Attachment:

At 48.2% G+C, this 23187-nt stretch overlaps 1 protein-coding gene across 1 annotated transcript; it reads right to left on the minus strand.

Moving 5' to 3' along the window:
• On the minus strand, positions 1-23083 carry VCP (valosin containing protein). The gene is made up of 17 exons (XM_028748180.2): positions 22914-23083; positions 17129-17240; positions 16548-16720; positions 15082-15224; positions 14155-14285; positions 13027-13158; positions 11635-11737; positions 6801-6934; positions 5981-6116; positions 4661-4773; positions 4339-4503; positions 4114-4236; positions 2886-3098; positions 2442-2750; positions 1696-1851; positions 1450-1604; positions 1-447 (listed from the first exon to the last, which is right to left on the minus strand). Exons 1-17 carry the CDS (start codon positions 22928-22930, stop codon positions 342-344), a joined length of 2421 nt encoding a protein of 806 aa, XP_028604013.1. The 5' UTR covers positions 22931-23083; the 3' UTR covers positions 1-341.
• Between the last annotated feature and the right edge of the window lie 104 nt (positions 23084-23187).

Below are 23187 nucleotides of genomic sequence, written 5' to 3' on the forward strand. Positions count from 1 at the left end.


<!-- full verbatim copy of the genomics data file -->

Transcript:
At 48.2% G+C, this 23187-nt stretch overlaps 1 protein-coding gene across 1 annotated transcript; it reads right to left on the minus strand.

Moving 5' to 3' along the window:
• On the minus strand, positions 1-23083 carry VCP (valosin containing protein). The gene is made up of 17 exons (XM_028748180.2): positions 22914-23083; positions 17129-17240; positions 16548-16720; positions 15082-15224; positions 14155-14285; positions 13027-13158; positions 11635-11737; positions 6801-6934; positions 5981-6116; positions 4661-4773; positions 4339-4503; positions 4114-4236; positions 2886-3098; positions 2442-2750; positions 1696-1851; positions 1450-1604; positions 1-447 (listed from the first exon to the last, which is right to left on the minus strand). Exons 1-17 carry the CDS (start codon positions 22928-22930, stop codon positions 342-344), a joined length of 2421 nt encoding a protein of 806 aa, XP_028604013.1. The 5' UTR covers positions 22931-23083; the 3' UTR covers positions 1-341.
• Between the last annotated feature and the right edge of the window lie 104 nt (positions 23084-23187).

Below are 23187 nucleotides of genomic sequence, written 5' to 3' on the forward strand. Positions count from 1 at the left end.